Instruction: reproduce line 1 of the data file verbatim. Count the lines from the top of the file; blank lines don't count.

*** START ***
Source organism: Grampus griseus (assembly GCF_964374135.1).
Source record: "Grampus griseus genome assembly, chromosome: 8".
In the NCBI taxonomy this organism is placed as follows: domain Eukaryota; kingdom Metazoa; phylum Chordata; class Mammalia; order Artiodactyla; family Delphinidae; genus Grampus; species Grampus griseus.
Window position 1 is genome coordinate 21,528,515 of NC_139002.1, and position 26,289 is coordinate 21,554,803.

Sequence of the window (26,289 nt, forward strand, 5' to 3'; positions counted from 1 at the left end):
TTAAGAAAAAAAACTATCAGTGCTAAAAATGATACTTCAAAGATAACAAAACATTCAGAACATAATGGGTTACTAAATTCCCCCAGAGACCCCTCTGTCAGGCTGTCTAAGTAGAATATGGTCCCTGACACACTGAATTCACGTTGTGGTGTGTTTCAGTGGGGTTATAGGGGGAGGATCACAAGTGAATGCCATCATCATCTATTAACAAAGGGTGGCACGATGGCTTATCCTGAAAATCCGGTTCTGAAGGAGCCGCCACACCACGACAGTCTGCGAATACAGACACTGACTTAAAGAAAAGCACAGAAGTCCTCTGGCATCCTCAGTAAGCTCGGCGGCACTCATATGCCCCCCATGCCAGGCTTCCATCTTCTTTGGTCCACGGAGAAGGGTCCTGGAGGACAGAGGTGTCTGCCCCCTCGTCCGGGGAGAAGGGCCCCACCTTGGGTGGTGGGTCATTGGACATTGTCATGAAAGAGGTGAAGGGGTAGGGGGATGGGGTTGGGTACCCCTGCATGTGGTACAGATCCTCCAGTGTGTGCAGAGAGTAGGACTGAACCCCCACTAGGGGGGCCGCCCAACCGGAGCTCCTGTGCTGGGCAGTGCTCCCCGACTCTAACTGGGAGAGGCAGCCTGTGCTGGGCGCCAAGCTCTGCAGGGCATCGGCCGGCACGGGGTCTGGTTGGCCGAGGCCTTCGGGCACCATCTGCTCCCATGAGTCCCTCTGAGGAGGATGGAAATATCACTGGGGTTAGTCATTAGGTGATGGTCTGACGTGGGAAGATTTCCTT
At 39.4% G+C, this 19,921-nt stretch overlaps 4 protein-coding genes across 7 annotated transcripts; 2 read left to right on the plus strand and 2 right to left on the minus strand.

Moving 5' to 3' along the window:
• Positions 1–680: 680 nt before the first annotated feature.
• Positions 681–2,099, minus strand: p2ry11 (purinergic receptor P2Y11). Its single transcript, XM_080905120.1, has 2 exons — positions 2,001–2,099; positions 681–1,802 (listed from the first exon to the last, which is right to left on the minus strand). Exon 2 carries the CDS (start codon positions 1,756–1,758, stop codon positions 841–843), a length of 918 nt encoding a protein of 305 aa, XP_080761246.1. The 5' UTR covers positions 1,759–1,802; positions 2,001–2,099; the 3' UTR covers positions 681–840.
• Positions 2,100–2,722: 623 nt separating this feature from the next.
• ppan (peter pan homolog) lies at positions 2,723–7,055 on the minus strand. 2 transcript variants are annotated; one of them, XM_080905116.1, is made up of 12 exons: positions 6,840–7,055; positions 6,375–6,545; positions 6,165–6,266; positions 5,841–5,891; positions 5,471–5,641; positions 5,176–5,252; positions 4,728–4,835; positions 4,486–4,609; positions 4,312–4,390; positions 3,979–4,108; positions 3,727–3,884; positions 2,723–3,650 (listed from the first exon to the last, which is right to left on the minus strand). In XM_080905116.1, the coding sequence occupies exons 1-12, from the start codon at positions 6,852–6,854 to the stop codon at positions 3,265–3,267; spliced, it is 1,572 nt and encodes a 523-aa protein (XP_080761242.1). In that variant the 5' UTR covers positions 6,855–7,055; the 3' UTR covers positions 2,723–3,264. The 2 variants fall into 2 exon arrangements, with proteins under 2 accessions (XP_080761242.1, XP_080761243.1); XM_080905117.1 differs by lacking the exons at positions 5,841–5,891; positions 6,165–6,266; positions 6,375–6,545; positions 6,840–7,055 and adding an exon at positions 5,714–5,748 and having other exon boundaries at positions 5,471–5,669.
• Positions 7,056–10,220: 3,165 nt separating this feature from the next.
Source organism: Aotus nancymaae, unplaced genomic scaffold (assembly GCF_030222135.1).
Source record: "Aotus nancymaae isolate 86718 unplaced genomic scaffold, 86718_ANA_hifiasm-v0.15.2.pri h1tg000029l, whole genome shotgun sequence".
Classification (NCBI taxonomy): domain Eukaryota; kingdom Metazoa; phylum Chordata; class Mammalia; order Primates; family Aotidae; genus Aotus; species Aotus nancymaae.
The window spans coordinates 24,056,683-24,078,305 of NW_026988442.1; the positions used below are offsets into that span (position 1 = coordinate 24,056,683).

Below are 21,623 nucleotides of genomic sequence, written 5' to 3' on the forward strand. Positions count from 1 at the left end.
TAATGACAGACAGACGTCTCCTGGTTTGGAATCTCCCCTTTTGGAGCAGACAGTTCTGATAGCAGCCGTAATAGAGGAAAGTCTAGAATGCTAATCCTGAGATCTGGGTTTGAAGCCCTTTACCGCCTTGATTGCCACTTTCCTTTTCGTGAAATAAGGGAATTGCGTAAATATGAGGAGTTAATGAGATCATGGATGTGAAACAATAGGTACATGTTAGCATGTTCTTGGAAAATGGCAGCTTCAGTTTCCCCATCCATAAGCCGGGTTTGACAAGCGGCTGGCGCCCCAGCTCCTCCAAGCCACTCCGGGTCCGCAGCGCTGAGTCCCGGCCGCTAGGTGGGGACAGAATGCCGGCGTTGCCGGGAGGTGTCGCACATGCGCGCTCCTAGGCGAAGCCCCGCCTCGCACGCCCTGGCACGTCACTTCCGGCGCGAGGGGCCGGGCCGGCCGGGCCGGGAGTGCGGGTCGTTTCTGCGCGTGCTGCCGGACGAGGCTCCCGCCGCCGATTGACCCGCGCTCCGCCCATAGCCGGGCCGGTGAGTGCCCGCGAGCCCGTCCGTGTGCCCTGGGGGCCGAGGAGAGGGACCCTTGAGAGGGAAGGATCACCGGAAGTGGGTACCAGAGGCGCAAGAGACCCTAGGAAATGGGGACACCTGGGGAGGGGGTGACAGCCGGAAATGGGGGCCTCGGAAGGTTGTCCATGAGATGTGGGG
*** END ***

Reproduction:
Source organism: Grampus griseus (assembly GCF_964374135.1).